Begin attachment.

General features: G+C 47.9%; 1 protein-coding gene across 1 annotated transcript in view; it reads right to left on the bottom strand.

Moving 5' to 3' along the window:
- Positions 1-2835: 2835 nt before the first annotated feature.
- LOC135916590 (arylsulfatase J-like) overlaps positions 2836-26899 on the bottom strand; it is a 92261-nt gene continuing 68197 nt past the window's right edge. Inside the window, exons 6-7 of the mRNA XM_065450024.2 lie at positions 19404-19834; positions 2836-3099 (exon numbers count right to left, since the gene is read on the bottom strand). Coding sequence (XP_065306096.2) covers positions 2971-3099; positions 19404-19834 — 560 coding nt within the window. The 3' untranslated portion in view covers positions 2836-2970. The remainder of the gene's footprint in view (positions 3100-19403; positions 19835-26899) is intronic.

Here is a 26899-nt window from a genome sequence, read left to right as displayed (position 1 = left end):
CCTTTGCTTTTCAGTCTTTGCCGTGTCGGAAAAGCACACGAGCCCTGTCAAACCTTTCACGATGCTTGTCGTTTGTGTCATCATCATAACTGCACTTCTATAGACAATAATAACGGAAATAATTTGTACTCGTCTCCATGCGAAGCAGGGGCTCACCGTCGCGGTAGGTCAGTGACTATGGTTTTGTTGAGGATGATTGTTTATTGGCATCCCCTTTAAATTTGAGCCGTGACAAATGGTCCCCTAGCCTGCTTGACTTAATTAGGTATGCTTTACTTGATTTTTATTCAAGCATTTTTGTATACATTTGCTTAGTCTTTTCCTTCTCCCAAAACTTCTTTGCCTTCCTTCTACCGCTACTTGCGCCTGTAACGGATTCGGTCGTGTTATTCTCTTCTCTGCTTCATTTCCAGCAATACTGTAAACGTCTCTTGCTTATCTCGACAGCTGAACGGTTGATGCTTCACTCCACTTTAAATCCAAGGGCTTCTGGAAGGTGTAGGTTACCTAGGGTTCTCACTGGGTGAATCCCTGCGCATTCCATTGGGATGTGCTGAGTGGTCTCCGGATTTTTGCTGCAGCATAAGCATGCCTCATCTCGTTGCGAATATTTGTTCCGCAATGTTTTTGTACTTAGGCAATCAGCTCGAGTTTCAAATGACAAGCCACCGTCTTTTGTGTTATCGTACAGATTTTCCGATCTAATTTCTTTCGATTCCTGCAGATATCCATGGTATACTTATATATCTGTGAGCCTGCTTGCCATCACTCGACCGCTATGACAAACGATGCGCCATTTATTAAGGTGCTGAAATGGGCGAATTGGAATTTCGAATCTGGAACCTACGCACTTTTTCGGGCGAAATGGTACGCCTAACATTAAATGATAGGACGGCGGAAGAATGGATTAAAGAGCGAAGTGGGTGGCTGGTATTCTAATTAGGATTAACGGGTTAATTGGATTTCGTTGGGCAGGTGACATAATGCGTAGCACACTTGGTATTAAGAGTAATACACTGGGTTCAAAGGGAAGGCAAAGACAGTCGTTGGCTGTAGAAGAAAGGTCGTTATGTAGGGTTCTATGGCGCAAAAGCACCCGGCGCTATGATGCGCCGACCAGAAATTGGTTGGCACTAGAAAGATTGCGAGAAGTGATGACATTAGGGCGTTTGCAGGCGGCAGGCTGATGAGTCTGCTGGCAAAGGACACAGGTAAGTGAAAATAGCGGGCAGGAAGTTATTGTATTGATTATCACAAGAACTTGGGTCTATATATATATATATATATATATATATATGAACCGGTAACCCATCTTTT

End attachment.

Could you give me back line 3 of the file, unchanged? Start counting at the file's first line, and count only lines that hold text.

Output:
- Positions 1-2835: 2835 nt before the first annotated feature.